Pedal Powered Generator

What is it about?

Throughout the world there is always a need for cheap, renewable, non polluting energy sources. One of these sources is pedal powered generator. It is user controlled energy generation system that utilizes a physical energy of an individual to generate electricity.
A simplest system would consider connecting a bicycle mechanism with a DC generator in order to produce electricity.

In a gym with a lot of exercising devices and equipment, including many stationary bikes, and people training hard to improve their physical condition, a significant amount of electricity could be produced.

Why is it important?

The main importance of this system is that it only consumes human physical energy to generate electrical energy. This way, besides its main purpose, it also helps user to stay healthy and in a good physical shape.

How was it before and the advantages of this system?

Commonly used generators consume fossil fuels which are costly, limited and are polluting the environment.
Electricity generators can also be driven by using some other sources of renewable energy, like wind or water kinetic energy, but unfortunately these forms of energy are not always available.

So the advantages of pedal powered generator, compared with the other systems, are:

  • Free (besides the initial cost to build it)
  • Depending only on user availability
  • Doesn’t pollute the environment

The main disadvantage of this system is that it can generate enough power only for small appliances such as electric bulbs, mobile phones and lap top chargers, TV, etc.

How to build it?

A starting point for building a bicycle driven generator can be a permanent magnet DC motor, removed from a small industrial fan. A bicycle pedal mechanism should run DC motor as a generator, and charge a battery capable of powering lights and charging mobile phones and other small electrical devices.
First it is necessary to calculate the required gear ratio needed to achieve required output voltages at reasonable pedaling speeds. From there, there should be built a structural support for the generator, bike, and extra gears. The circuitry for the charge/discharge controllers and charge indicator should be then assembled.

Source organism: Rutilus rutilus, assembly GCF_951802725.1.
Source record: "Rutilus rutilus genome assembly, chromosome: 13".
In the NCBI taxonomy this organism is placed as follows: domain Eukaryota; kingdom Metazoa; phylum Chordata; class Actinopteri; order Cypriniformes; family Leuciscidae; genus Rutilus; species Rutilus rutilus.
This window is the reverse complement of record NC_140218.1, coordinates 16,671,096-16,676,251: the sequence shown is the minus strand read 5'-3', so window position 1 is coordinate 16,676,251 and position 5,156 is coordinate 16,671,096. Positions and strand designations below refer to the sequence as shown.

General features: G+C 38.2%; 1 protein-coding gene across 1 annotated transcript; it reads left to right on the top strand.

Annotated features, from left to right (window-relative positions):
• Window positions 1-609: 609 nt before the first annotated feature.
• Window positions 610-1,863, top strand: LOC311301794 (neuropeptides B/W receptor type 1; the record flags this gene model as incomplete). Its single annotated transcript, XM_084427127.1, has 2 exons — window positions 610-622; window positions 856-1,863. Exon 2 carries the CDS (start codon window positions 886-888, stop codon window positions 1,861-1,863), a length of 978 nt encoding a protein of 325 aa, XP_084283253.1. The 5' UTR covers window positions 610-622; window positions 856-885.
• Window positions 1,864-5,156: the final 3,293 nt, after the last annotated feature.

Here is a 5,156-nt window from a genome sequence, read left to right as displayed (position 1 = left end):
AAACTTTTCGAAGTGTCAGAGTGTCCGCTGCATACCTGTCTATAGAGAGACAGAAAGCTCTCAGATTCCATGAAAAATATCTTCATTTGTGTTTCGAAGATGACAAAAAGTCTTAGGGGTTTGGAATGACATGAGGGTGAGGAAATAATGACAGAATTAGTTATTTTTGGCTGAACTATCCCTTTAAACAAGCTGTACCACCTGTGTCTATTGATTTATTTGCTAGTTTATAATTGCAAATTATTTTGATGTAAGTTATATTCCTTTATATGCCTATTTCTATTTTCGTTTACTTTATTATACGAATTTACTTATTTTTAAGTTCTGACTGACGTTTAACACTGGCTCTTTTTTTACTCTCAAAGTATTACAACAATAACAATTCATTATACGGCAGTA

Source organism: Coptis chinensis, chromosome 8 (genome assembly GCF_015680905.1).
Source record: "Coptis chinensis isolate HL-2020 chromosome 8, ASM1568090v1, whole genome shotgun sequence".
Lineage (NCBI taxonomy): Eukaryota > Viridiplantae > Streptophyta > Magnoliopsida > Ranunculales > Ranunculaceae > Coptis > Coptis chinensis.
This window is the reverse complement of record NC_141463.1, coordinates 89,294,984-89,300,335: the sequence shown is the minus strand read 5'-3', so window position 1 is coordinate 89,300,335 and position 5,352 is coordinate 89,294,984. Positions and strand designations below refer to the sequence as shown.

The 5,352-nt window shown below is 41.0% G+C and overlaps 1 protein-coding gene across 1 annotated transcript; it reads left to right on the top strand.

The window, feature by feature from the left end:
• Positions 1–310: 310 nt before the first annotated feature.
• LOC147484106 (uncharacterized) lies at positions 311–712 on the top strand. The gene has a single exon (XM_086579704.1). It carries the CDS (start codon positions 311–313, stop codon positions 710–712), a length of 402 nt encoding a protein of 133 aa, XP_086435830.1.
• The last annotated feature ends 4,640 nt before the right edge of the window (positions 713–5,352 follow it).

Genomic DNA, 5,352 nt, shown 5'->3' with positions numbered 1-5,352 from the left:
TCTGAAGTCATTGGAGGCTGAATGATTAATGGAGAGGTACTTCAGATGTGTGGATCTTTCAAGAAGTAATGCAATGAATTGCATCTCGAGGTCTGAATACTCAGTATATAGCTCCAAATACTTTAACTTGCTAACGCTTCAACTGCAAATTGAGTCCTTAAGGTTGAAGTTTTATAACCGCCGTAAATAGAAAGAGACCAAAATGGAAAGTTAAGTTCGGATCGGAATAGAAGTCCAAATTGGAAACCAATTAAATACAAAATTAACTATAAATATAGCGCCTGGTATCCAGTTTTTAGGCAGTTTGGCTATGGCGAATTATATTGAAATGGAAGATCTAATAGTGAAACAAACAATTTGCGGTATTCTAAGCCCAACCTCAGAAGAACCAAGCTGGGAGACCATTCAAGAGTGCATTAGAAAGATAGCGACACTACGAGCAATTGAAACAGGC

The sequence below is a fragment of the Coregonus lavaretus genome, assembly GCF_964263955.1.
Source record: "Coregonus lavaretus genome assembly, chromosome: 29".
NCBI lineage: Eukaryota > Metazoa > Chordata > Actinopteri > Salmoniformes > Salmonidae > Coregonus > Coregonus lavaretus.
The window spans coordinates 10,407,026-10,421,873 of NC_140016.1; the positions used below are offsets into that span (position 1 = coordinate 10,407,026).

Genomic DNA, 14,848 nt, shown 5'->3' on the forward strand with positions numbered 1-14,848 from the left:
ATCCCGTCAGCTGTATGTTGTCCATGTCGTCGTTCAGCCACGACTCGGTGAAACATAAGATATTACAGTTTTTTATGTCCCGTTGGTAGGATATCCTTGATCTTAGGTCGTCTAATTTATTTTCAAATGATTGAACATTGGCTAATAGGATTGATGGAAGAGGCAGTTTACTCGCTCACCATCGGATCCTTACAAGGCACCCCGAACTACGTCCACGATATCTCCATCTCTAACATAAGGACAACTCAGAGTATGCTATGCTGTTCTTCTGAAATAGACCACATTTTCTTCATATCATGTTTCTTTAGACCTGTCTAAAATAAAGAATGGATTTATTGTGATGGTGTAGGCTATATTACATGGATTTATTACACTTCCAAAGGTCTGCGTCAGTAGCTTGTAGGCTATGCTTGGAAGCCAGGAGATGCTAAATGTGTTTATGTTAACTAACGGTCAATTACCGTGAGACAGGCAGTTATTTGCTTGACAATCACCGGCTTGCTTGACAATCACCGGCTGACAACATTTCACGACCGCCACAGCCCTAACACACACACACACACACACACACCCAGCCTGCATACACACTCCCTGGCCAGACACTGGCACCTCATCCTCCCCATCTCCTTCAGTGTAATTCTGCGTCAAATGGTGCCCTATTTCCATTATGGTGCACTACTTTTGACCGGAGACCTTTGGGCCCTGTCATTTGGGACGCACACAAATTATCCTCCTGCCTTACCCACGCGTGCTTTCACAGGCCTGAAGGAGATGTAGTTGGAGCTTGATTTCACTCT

The battery should provide power for at least 4 hours, without charging, from a full charge, and the system should be capable of powering components directly from generator in case of a dead battery.

The output capabilities of the permanent magnet DC motor are shown on the graph below:



As 18 to 20 volts would be sufficient to power the charge controller and provide the 13.5 - 15 volts necessary to charge the battery, from the diagram it can be found that the speed at which one should to spin the generator is roughly 625 RPM. This rotational speed is critical for determining the gear ratio needed on the bike stand.

The bicycle stand setup consists of the support structure, and the gear design. The support structure has a very simple design in which 2”x4” wood is used to create a stand on which the bicycle axel is mounted to angle brackets. The stand is made to approximately the same width as from pedal to pedal, thereby providing the necessary stability when climbing on/off and pedaling. The generator sits in drilled out pieces of plywood.



The gear design is based on the selected generator, and a gear ratio should be high enough to spin the generator sufficiently so as it charges the battery. In this case gear ratio should be at least 10:1.